I wrote a script for this season, after I read this book with my daughter that pejoratively dismissed something for being brown. My daughter has brown skin, so I had to skip that part because I don’t want her thinking that’s ok. In the script, a little girl starts the Snazzy Society with Big Bird and Elmo and they read a book, Snazzy Jazzy And The Jazziest Toy, and in the book they dismiss a toy because it’s too brown. I named the girl after my daughter, Segi, and Segi thinks she can’t be snazzy because she’s brown. So, they sing a song about the color and how you should be proud of your skin color. That one meant a lot to me, because it’s about my own daughter and making her comfortable in her own skin.
The great thing about my kids is they give me ideas I’ve never had before. When my older daughter was 2, one of her first words was “shoe.” It was one of the first things she had that she realized other people had, too. “Shoes? Shoes!” – it was a big thing. So, I wrote a story where Abby gets her first shoes and she thinks they’re great. Everyone else has shoes, too, except for Telly. And then we had Neil Patrick Harris come in as the Shoe Fairy to give Telly shoes.
The skits in the current season spend a lot of time exploring self control, why it’s important and how kids can exercise it. How do you identify the developmental concepts that the show focuses on over the course of a season?
Thank goodness we have a research department, because they do a lot of the heavy lifting for us. One year, it’s something like STEM skills, and this year it’s executive function. And I can write the hell out of the letter “V,” but talking about STEM or executive function – that’s something I have to learn about and then learn how to teach a young child. The research department keeps up on what kids need in their lives, and those skills – learning to sit quietly and take your turn and listen to teachers and raise your hand – kids need that to succeed. It’s great that the show can change to cover that stuff, because if they just asked me, all I know is jokes about cheese.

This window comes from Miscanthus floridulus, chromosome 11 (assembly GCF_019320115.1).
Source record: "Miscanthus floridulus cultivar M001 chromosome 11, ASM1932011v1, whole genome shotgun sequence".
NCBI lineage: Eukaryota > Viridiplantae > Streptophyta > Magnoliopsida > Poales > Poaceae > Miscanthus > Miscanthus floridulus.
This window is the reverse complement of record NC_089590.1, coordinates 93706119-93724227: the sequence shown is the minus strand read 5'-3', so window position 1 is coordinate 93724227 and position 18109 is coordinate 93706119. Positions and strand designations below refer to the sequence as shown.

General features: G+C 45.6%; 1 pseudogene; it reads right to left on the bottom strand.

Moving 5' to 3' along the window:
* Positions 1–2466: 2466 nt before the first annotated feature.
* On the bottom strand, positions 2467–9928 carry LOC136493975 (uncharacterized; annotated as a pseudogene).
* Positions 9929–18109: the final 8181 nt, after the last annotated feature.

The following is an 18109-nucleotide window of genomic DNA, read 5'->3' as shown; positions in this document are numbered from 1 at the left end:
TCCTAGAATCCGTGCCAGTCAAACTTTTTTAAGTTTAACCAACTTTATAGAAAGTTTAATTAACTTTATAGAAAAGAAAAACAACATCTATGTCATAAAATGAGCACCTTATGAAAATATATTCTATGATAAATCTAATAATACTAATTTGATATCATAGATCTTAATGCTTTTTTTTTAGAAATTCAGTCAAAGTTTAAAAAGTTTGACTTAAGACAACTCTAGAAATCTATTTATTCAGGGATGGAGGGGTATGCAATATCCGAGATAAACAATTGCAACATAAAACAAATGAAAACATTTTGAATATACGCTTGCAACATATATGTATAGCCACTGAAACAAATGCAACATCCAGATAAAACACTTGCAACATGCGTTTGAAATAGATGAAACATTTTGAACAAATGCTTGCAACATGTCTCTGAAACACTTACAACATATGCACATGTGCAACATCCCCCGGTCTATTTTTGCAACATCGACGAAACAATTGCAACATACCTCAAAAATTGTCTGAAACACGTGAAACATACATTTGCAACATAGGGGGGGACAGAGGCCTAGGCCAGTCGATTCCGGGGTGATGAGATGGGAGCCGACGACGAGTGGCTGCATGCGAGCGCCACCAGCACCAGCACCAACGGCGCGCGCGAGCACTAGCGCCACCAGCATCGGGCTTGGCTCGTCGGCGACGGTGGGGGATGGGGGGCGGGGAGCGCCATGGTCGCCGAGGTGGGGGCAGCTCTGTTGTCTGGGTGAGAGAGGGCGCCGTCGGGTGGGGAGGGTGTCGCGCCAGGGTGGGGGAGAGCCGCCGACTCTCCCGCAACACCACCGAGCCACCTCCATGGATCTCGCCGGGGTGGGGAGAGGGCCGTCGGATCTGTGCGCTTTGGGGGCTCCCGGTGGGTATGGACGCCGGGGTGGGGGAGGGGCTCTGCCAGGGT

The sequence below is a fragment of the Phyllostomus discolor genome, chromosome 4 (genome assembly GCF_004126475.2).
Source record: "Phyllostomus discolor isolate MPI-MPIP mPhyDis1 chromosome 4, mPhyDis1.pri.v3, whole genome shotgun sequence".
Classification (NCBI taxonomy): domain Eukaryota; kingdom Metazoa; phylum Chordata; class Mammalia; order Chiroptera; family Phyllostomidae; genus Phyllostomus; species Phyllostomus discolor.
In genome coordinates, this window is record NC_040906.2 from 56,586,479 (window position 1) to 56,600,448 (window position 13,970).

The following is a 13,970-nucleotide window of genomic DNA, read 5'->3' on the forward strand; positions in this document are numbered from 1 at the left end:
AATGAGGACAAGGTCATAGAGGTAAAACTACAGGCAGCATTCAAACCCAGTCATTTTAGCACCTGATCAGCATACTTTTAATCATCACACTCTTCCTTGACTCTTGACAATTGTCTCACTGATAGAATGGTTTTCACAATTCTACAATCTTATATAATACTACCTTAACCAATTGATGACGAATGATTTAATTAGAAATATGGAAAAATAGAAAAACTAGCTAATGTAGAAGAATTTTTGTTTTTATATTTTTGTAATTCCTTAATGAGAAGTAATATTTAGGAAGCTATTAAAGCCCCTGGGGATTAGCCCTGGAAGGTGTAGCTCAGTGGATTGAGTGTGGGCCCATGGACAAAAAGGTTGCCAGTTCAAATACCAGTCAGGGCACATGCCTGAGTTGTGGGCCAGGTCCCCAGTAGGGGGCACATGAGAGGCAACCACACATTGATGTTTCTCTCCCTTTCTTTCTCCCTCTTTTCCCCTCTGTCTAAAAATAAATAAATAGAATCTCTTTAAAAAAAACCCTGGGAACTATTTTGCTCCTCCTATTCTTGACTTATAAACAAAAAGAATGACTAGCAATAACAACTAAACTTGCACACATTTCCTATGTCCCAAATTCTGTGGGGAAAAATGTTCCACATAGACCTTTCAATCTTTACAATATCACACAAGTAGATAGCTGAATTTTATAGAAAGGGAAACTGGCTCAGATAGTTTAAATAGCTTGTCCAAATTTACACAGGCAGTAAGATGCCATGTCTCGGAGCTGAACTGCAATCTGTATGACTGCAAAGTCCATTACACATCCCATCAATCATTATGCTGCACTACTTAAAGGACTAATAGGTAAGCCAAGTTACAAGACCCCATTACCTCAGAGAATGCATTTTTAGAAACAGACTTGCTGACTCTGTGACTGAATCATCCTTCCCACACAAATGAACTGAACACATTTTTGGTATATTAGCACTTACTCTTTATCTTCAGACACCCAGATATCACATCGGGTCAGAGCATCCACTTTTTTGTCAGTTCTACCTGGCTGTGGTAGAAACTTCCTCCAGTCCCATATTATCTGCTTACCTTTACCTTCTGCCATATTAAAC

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So, what do you know about the letter “V” that would surprise us?
I can name at least three parts of the body with the letter V, but I can’t tell you any of them … Veins. That’s all I’ll give you.
“Get yourself a puppet … Don’t be afraid to make something talk. Be a kid with your kids.
What’s one piece of advice you can give a father that you’ve learned working on Sesame Street?
“Get yourself a puppet. Just the other day we got this chicken puppet, Chicky Chicky Bach Bach. Chicky makes my daughters’ life fun. Don’t be afraid to get silly, to make something talk. Be a kid with your kids and get into their world.
Does being the head writer on the most iconic children’s show of all time put unreasonable expectations on you – do you feel pressure to be a Super Father?
No, because I am a Super Father. When you have problems with your babies, call me first. Don’t even ask your wife.
You’re pretty good at this interview stuff – all the answers right at your fingertips.
It’s all lies. I’m like Keyser Soze, I’m just looking around my desk, making stuff up.